Everyone working in the UK pharmaceutical industry will be aware of the dangers posed by falsified medicines – fake drugs which are sold as authentic, authorised products, which pose a real risk to patients’ health.

In 2011 the EU took action to minimise the chances of counterfeit medicines entering into the medicines supply chain, publishing a Falsified Medicines Directive.

A key feature of the Directive is the introduction of a new system to authenticate and monitor medicines in the supply chain across the EU – the European Medicines Verification System (EMVS).

Under this new system, all European Union member states have been required to establish national medicines verification organisations (NMVOs) to administer the verification of medicines nationally. SecurMed Ltd, a not-for-profit organisation, will serve as the UK NMVO.

Under the terms of the EU Directive, marketing authorisation holders (MAHs) are required to bear the costs of establishing and managing the UK repository system.

The set-up costs for SecurMed as the NMVO are borne by all MAHs in the UK, from global pharmaceutical companies to small, independent UK businesses. This cost stands at £35,000 (around €40,000) for each company, with discounts of up to 52 percent available to companies who pay before February 2019.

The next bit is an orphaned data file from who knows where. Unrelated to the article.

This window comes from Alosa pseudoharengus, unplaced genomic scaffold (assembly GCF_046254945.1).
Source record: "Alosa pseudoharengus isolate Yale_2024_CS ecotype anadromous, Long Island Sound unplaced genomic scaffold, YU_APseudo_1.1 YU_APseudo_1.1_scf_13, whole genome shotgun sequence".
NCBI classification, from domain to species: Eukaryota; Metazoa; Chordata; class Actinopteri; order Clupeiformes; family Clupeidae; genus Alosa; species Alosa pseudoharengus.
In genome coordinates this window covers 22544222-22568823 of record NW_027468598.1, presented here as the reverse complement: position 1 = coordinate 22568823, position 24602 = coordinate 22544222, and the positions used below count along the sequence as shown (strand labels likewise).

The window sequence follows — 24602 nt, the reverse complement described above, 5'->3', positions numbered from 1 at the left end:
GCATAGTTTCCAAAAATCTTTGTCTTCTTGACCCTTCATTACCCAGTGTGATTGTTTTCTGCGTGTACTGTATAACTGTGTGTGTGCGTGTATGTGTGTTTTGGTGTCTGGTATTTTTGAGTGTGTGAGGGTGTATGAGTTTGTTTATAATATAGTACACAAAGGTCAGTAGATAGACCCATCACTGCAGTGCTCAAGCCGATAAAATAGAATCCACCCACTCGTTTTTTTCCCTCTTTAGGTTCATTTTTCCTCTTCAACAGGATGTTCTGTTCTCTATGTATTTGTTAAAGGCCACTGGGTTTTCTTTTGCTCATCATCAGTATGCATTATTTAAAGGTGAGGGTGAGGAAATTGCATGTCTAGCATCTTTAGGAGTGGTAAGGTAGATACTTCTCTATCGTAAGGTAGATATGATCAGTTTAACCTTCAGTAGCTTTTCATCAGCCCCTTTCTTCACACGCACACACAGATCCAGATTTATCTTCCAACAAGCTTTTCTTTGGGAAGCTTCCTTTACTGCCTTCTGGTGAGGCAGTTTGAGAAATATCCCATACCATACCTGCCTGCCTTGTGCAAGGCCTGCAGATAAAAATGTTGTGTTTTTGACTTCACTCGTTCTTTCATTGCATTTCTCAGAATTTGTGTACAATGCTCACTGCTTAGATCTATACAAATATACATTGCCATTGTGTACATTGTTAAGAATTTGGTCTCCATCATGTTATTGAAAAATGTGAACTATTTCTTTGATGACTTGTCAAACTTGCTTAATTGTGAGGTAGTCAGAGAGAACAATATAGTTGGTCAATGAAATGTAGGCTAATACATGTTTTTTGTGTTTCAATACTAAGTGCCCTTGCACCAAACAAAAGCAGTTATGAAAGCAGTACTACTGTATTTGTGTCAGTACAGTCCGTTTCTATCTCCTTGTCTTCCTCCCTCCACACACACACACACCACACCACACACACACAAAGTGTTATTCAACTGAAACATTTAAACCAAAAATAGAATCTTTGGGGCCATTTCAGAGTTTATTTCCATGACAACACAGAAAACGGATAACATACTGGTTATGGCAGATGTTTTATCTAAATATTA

These fees are applied at a flat rate to all MAHs, regardless of means. I have been contacted by a number of EMIG member companies – many of them small businesses – for whom these fees represent a significant financial outlay.

In response, EMIG has conducted our own review of fees charged by NMVOs across Europe – and has found that the UK NMVO’s maximum entrance fee level is the highest charged by any NMVO in Europe, and the maximum-discounted entrance fee is the second highest.

In France, the entrance fee stands at €20,000, and Germany’s highest fee is €30,000. This means that the UK companies are therefore paying thousands of pounds more than their competitors in France and Germany have to.

I of course understand that SecurMed must recover its setup costs from industry, but even so I believe that our members and other companies deserve an explanation for these differences. I wrote, therefore, to SecurMed last month to find out the answers to three important questions.

First, why are setup costs so much higher for UK businesses compared to France and Germany? Second, will companies here in the UK be compensated for the higher setup costs by lower, ongoing annual fees? And finally, why does SecurMed not seem to want to vary either the initial or ongoing fees according to company size?

These are important questions, but I have yet to receive satisfactory answers. I am writing this article now in the hope that SecurMed will respond, and that ultimately all companies – both large, but particularly small – will be charged fees which are sensible, fair and proportionate.

EMIG is a multi-stakeholder network and trade industry association that represents the interests of the full span of life sciences companies in the UK. Its members, range from new business start-ups focused on R&D, through to well-established companies delivering a wide range of essential medicines to patients.

Leslie Galloway is chairman of EMIG